GSA Connects 2021 in Portland, Oregon

Paper No. 142-3
Presentation Time: 8:40 AM


SPRINKLE, James, Department of Geological Sciences, Jackson School of Geosciences, University of Texas, 1 University Station C1100, Austin, TX 78712 and JELL, Peter A., School of Earth Sciences, University of Queensland, St. Lucia, QLD 4072, Australia

Peridionites and Cymbionites are two of the most poorly known echinoderms from the Middle Cambrian, based on fused basal cups described by Whitehouse in 1941, and a few epispire-bearing thecal plates. We recollected slabs from the Thorntonia Limestone type locality in 2002. Between later Sprinkle visits, Jell spent five years etching the limestone slabs for silicified cups and thousands of separate plates, and many additional months picking out and sorting the best-preserved plates, before we tried to position them into reasonable thecal arrangements.

Peridionites, which has a fused, elongate cup of five, thick, basal plates, has five higher circlets of epispire-bearing plates, including a circlet of thick end radials, thin lateral radials, and bulged interradials, three circlets of supraradials with food grooves and brachiole facets that slightly zig-zag, and a circlet of small orals around the also elliptical summit, where four(?) food grooves enter the mouth. Cymbionites has a fused, rounded cup of five, thick basal plates, possibly has six additional circlets of epispire-bearing plates, with four slightly bulged radials and four bulged interradials, as many as four circlets of supraradials with food grooves and brachiole facets that zig-zag, and a circlet of five small orals where one short and four long food grooves enter the mouth on a round summit. Both genera seem most closely related to the late Middle Cambrian eocrinoid Lichenoides from the Czech Republic, which has reduced the thecal plating to five bulged basals, five radials, and five small orals. All plates have epispires, and the top two circlets have food grooves and scattered brachiole facets.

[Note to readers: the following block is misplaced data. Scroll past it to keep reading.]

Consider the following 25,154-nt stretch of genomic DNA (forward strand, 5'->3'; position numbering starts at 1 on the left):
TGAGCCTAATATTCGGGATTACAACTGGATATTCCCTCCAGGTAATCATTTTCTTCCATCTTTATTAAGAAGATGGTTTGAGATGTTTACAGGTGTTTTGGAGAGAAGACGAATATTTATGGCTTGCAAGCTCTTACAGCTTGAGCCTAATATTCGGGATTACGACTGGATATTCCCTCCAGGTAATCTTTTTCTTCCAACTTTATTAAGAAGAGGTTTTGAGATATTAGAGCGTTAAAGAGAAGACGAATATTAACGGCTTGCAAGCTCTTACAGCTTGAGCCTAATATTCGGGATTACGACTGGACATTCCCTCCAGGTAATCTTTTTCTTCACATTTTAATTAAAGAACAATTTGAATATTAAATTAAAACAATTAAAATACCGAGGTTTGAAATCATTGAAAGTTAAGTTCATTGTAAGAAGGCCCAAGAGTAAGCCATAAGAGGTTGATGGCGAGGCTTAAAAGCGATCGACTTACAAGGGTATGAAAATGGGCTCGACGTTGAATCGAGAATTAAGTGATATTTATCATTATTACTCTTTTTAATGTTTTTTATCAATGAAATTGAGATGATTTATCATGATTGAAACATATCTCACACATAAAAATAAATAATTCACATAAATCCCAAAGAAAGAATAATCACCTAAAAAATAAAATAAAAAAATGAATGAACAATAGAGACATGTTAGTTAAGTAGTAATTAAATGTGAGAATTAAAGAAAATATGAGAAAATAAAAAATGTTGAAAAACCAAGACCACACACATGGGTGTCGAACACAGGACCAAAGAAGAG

Two new echinoderm genera have also been recovered from these acid residues. Both differ from the genera above by having meric stalks and distal attachment holdfasts. The first appears to be another eocrinoid with 4-5 plate circlets, including basals, laterals, radials and supraradials (both with small interradials), and orals. This genus has thin epispires, food grooves that zig-zag, and about 20 brachiole facets with two shallow depressions. The second new genus appears to be an early edrioblastoid(?) with 3-4 plate circlets (basals, radials, interradials, and long orals), pustular plates and spiny stalks and holdfasts, short but wide epispires, and 4-5(?) long, straight, ambulacral grooves down the theca lacking pores to the interior and brachiole facets.